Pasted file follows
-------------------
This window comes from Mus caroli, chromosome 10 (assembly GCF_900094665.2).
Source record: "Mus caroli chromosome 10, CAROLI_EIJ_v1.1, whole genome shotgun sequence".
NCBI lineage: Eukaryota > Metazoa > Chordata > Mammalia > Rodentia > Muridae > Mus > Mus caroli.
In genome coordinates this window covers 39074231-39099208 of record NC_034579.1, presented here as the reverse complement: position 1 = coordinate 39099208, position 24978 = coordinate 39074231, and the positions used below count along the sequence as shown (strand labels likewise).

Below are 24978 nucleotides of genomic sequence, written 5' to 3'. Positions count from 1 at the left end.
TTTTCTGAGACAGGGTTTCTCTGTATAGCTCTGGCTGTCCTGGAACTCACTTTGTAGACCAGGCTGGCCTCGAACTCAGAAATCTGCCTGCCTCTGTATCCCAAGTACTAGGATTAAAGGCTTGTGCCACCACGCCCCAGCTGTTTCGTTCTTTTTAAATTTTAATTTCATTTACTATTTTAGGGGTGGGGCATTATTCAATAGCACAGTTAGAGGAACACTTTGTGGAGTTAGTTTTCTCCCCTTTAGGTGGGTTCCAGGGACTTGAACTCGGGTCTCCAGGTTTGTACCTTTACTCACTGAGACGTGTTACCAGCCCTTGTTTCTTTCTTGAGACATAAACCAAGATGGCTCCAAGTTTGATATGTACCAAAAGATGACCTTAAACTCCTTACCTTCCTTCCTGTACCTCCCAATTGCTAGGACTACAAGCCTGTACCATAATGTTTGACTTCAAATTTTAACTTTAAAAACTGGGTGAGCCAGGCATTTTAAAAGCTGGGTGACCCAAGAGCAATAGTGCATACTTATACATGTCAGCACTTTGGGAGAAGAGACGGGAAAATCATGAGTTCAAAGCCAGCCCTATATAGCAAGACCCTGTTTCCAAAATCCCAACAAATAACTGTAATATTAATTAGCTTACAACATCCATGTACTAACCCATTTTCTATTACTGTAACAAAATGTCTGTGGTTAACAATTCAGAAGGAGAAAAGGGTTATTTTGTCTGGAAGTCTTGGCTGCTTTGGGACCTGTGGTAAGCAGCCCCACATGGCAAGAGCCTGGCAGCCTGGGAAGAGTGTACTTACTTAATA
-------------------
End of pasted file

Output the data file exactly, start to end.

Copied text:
This window comes from Mus caroli, chromosome 10 (assembly GCF_900094665.2).
Source record: "Mus caroli chromosome 10, CAROLI_EIJ_v1.1, whole genome shotgun sequence".
NCBI lineage: Eukaryota > Metazoa > Chordata > Mammalia > Rodentia > Muridae > Mus > Mus caroli.
In genome coordinates this window covers 39074231-39099208 of record NC_034579.1, presented here as the reverse complement: position 1 = coordinate 39099208, position 24978 = coordinate 39074231, and the positions used below count along the sequence as shown (strand labels likewise).

Below are 24978 nucleotides of genomic sequence, written 5' to 3'. Positions count from 1 at the left end.
TTTTCTGAGACAGGGTTTCTCTGTATAGCTCTGGCTGTCCTGGAACTCACTTTGTAGACCAGGCTGGCCTCGAACTCAGAAATCTGCCTGCCTCTGTATCCCAAGTACTAGGATTAAAGGCTTGTGCCACCACGCCCCAGCTGTTTCGTTCTTTTTAAATTTTAATTTCATTTACTATTTTAGGGGTGGGGCATTATTCAATAGCACAGTTAGAGGAACACTTTGTGGAGTTAGTTTTCTCCCCTTTAGGTGGGTTCCAGGGACTTGAACTCGGGTCTCCAGGTTTGTACCTTTACTCACTGAGACGTGTTACCAGCCCTTGTTTCTTTCTTGAGACATAAACCAAGATGGCTCCAAGTTTGATATGTACCAAAAGATGACCTTAAACTCCTTACCTTCCTTCCTGTACCTCCCAATTGCTAGGACTACAAGCCTGTACCATAATGTTTGACTTCAAATTTTAACTTTAAAAACTGGGTGAGCCAGGCATTTTAAAAGCTGGGTGACCCAAGAGCAATAGTGCATACTTATACATGTCAGCACTTTGGGAGAAGAGACGGGAAAATCATGAGTTCAAAGCCAGCCCTATATAGCAAGACCCTGTTTCCAAAATCCCAACAAATAACTGTAATATTAATTAGCTTACAACATCCATGTACTAACCCATTTTCTATTACTGTAACAAAATGTCTGTGGTTAACAATTCAGAAGGAGAAAAGGGTTATTTTGTCTGGAAGTCTTGGCTGCTTTGGGACCTGTGGTAAGCAGCCCCACATGGCAAGAGCCTGGCAGCCTGGGAAGAGTGTACTTACTTAATA